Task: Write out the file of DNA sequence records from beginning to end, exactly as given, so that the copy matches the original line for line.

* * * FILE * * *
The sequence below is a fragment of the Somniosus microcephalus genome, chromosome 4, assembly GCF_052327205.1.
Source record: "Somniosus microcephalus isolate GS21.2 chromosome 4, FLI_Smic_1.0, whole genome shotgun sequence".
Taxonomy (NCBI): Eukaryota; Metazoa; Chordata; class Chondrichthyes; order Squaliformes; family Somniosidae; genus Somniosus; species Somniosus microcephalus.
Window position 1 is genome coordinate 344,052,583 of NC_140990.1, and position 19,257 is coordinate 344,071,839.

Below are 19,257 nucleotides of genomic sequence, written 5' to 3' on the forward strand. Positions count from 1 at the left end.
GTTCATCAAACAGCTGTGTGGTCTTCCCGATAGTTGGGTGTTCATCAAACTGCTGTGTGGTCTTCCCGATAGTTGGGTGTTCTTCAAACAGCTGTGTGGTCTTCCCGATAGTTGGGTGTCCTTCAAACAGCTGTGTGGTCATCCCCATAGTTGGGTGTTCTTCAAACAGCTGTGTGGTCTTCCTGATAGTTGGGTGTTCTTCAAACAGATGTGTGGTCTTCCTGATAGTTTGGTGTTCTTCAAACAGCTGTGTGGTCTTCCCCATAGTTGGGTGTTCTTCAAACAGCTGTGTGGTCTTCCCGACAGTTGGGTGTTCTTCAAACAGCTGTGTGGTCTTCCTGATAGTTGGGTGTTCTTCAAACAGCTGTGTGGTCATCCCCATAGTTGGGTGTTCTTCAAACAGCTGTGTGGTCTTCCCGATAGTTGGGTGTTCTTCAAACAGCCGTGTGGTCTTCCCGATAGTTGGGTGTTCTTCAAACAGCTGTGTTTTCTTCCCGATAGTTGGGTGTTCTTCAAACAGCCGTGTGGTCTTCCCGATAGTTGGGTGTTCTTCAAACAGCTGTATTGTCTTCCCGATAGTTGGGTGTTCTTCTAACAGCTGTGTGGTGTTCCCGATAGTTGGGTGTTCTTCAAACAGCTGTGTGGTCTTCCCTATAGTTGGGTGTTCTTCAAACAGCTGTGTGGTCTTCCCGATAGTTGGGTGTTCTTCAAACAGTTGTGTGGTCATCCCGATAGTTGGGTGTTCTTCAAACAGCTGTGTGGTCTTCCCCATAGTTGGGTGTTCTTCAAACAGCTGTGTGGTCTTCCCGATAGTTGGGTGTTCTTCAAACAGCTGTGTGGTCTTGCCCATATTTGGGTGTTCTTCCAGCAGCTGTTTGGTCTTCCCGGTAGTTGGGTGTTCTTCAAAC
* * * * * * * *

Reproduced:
The sequence below is a fragment of the Somniosus microcephalus genome, chromosome 4, assembly GCF_052327205.1.
Source record: "Somniosus microcephalus isolate GS21.2 chromosome 4, FLI_Smic_1.0, whole genome shotgun sequence".
Taxonomy (NCBI): Eukaryota; Metazoa; Chordata; class Chondrichthyes; order Squaliformes; family Somniosidae; genus Somniosus; species Somniosus microcephalus.
Window position 1 is genome coordinate 344,052,583 of NC_140990.1, and position 19,257 is coordinate 344,071,839.

Below are 19,257 nucleotides of genomic sequence, written 5' to 3' on the forward strand. Positions count from 1 at the left end.
GTTCATCAAACAGCTGTGTGGTCTTCCCGATAGTTGGGTGTTCATCAAACTGCTGTGTGGTCTTCCCGATAGTTGGGTGTTCTTCAAACAGCTGTGTGGTCTTCCCGATAGTTGGGTGTCCTTCAAACAGCTGTGTGGTCATCCCCATAGTTGGGTGTTCTTCAAACAGCTGTGTGGTCTTCCTGATAGTTGGGTGTTCTTCAAACAGATGTGTGGTCTTCCTGATAGTTTGGTGTTCTTCAAACAGCTGTGTGGTCTTCCCCATAGTTGGGTGTTCTTCAAACAGCTGTGTGGTCTTCCCGACAGTTGGGTGTTCTTCAAACAGCTGTGTGGTCTTCCTGATAGTTGGGTGTTCTTCAAACAGCTGTGTGGTCATCCCCATAGTTGGGTGTTCTTCAAACAGCTGTGTGGTCTTCCCGATAGTTGGGTGTTCTTCAAACAGCCGTGTGGTCTTCCCGATAGTTGGGTGTTCTTCAAACAGCTGTGTTTTCTTCCCGATAGTTGGGTGTTCTTCAAACAGCCGTGTGGTCTTCCCGATAGTTGGGTGTTCTTCAAACAGCTGTATTGTCTTCCCGATAGTTGGGTGTTCTTCTAACAGCTGTGTGGTGTTCCCGATAGTTGGGTGTTCTTCAAACAGCTGTGTGGTCTTCCCTATAGTTGGGTGTTCTTCAAACAGCTGTGTGGTCTTCCCGATAGTTGGGTGTTCTTCAAACAGTTGTGTGGTCATCCCGATAGTTGGGTGTTCTTCAAACAGCTGTGTGGTCTTCCCCATAGTTGGGTGTTCTTCAAACAGCTGTGTGGTCTTCCCGATAGTTGGGTGTTCTTCAAACAGCTGTGTGGTCTTGCCCATATTTGGGTGTTCTTCCAGCAGCTGTTTGGTCTTCCCGGTAGTTGGGTGTTCTTCAAAC